In line with the observation of corrupted blood vessels in tumors, a passive mode of entry of tumor cells in the circulation, that could thus be EMT-dependent or EMT-independent, has also been suggested (Alpaugh et al., 2002; Bockhorn et al., 2007; Bednarz-Knoll et al., 2012). Such a passive mode of entry has been more particularly advocated to explain the detection of clusters of CTCs in the blood of cancer patients, although a collective migration process during intravasation cannot be excluded (Giampieri et al., 2010; Aceto et al., 2015). Clusters of CTCs had actually been observed as early as in the 1970s (Fidler, 1973; Liotta et al., 1976). The possibility that these clusters might actually form during the processing of the blood samples during the CTC assay has been debated (Bednarz-Knoll et al., 2012), although they are much less prevalent than isolated CTCs. These clusters are today recognized as functional entities and have been detected in various types of cancers including breast, lung, pancreas, prostate, or kidney cancers (Molnar et al., 2001; Stott et al., 2010; Cho et al., 2012; Hou et al., 2012; Krebs et al., 2012; Yu et al., 2013; Aceto et al., 2014; Mu et al., 2015; Paoletti et al., 2015; Wang et al., 2017a).

Adding to this, a shift toward a more mesenchymal phenotype may also be gained within the circulation. For instance, Labelle et al. suggested that TGF-β liberated from activated platelets may enhance EMT in TGF-β-responsive tumor cells and promote metastasis formation (Labelle et al., 2011; Pantel and Speicher, 2015).

CTCs may thus enter the circulation either as mesenchymally-shifted cells or not but may also acquire mesenchymal attributes within the circulation (Fig. 2). Reflecting the likelihood of coexisting mechanisms used by tumor cells to enter the bloodstream, and adding genomic heterogeneity, CTCs are indeed a phenotypically heterogeneous population. Although the active contribution of EMT implication to the different processes of entry of CTCs in the circulation may vary, the repetitive observation of CTCs expressing mesenchymal attributes both in the blood of tumor animal models or in the blood of cancer patients (Table 1) clearly support a contribution of EMT to CTC phenotypical heterogeneity (Bednarz-Knoll et al., 2012; Krawczyk et al., 2014; Liu et al., 2015; Pantel and Speicher, 2015; Kolbl et al., 2016; Alix-Panabieres et al., 2017).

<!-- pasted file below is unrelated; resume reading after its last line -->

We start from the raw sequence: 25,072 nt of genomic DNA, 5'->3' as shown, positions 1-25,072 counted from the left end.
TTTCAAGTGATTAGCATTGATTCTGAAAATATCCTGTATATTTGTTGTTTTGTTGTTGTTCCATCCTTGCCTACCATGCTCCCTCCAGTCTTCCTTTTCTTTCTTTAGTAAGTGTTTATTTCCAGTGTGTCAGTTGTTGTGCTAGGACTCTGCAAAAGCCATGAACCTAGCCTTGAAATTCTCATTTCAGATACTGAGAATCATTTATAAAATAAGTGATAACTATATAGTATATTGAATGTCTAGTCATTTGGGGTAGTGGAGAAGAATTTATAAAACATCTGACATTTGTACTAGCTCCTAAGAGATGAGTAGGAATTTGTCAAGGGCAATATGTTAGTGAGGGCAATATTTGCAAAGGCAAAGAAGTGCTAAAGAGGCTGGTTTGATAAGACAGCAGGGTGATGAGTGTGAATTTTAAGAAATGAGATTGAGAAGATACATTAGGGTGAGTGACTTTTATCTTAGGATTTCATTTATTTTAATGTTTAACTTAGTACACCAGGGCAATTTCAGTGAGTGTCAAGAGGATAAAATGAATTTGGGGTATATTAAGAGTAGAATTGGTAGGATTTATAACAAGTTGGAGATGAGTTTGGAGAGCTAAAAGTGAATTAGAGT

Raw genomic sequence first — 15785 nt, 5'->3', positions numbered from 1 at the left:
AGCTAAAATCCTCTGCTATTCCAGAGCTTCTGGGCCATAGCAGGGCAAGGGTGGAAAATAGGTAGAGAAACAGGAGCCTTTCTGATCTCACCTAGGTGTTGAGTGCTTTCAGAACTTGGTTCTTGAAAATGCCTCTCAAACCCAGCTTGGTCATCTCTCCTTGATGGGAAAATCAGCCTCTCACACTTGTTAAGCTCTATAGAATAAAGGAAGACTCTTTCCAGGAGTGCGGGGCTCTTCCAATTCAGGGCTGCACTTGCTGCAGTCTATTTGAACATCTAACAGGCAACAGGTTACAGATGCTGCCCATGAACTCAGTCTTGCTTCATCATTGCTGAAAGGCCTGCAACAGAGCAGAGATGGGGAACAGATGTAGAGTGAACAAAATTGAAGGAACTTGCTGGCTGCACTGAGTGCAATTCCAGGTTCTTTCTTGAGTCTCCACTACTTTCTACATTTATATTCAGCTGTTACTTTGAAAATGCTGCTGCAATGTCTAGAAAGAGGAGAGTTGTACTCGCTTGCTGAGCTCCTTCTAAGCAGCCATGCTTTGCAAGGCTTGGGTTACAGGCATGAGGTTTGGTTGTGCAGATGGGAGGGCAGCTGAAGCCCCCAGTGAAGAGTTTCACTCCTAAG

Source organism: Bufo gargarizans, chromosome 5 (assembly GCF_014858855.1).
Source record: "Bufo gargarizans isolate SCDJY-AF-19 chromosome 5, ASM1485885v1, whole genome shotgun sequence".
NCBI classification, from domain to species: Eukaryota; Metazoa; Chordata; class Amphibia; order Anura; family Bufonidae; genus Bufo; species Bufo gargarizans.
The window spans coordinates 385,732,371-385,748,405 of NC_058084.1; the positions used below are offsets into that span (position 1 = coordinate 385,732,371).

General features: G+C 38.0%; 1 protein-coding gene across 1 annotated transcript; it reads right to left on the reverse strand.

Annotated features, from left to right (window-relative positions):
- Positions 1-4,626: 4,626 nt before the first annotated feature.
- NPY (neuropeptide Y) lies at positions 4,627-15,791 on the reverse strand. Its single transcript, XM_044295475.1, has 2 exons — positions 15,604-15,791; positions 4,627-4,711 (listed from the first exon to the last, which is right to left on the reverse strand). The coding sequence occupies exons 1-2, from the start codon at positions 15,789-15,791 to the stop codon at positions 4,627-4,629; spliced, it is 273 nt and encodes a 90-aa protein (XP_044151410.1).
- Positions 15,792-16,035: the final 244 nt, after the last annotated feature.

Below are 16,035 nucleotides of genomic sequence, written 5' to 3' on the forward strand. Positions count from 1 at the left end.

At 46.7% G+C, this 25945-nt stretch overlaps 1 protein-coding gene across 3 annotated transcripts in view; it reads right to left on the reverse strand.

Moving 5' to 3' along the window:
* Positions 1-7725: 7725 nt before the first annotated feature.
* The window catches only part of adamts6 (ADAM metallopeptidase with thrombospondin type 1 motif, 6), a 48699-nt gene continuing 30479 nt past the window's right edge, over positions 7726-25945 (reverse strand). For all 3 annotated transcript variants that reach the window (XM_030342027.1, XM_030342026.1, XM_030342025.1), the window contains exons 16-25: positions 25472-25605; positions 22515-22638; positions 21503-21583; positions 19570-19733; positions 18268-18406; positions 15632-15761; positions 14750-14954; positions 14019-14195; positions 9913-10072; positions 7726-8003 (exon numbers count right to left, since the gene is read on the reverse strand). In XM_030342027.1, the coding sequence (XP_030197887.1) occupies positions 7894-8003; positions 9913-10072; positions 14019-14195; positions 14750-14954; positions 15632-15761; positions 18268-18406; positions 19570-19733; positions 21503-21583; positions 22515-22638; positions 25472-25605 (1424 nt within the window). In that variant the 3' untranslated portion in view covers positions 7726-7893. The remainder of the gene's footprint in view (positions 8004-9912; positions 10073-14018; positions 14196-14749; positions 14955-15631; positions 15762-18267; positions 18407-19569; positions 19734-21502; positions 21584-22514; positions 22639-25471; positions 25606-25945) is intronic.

Table 1. Detection of EMT and Stem Cell Markers in CTCs from Cancer Patients

EMT and stemness markers

(+ others associated)

Type of tumor Method of separation/characterization Method of detection Nr of patients Correlation between EMT markers and clinical parameters Ref
EGFR, pEGFR, HER2, pAkt, pPI3K Breast cancer Ficoll density gradient/EpCAM positive CELLection beads/IF CK IF 38 Metastases [EGFR and pPI3K] (Kallergi et al., 2008)
Twist, PI3Kα, Akt2, ALDH1 Beast cancer AdnaTest BreastCancer RT PCR 39 Therapy resist [CTCEMT+/ALDH1] (Aktas et al., 2009)
ALDH1, CD44 Breast cancer (M1) Ficoll density gradient/IF CK-CD24 IF 30 ND (Theodoropoulos et al., 2010)
Vim, FN Breast cancer (M1) EpCAM positive CELLection beads/RT PCR CD45-CK RT PCR 55 ↓ FPS (Gradilone et al., 2011)
Vim, E-cad, N-cad, CKs Lung cancer (M0 and M1) ISET (filter-based size exclusion approach)/IHC CD45 IHC 7 ND (Hou et al., 2011)
Vim, Twist Breast cancer (M0 and M1) Ficoll density gradient/CD45 negative Dynal CELLection beads/IF CK IF 50 Metastases (Kallergi et al., 2008)
Vim, CKs NSCLC (M1) ISET (filter-based size exclusion approach)/Identification by a cytopathologist IF 6 ND (Lecharpentier et al., 2011)
Vim, FN, ALDH1 Breast cancer (multi stages) EpCAM positive CELLection Dynabeads/RT PCR CD45-CK RT PCR 92 Stage disease (Raimondi et al., 2011)
Twist, Snail, Slug, ZEB1, FoxC2 Breast cancer (M0)

CellSearch, AdnaTest Breast Cancer, Ficoll density gradient + CD45 magnetic

beads depletion

RT PCR 52 Neoadjuvant therapies resist [CTCEMT+] (Mego et al., 2011)
Vim, E-cad, N-cad, O-cad, CD133 CRPC (M1) Breast cancer (M1) CellSearch IF 57 ND (Armstrong et al., 2011)
Twist, PI3K-α, Akt2, ALDH1 Breast cancer (M0) AdnaTest Breast Cancer RT PCR 130 No correlation found (Barriere et al., 2012bb)
Twist, PI3K-α, Akt2, ALDH1, Bmi1, CD44 Breast cancer AdnaTest EMT-1/Stem Cell RT PCR 61 Negative metastases lymph node status [ddCTC] (Barriere et al., 2012aa)
Twist, Snail, ZEB1, TG2 Breast cancer (M1 HER2+) CellSearch RT PCR 28 ND (Giordano et al., 2012)
Twist, PI3K-α, Akt2, ALDH1 Breast cancer AdnaTest Breast Cancer RT PCR 502 No correlation found (Kasimir-Bauer et al., 2012)
CD44, CD47, c-MET Breast cancer (M0 luminal)


RosetteSep selection kit hematopoietic cells depletion/FACS EpCAM -CD45-PI

FACS 350

↓ OS [CTCsCD44+MET+CD47+]

Metastatic [CTCsCD44+MET+CD47+]

Disease progression

(Baccelli et al., 2013)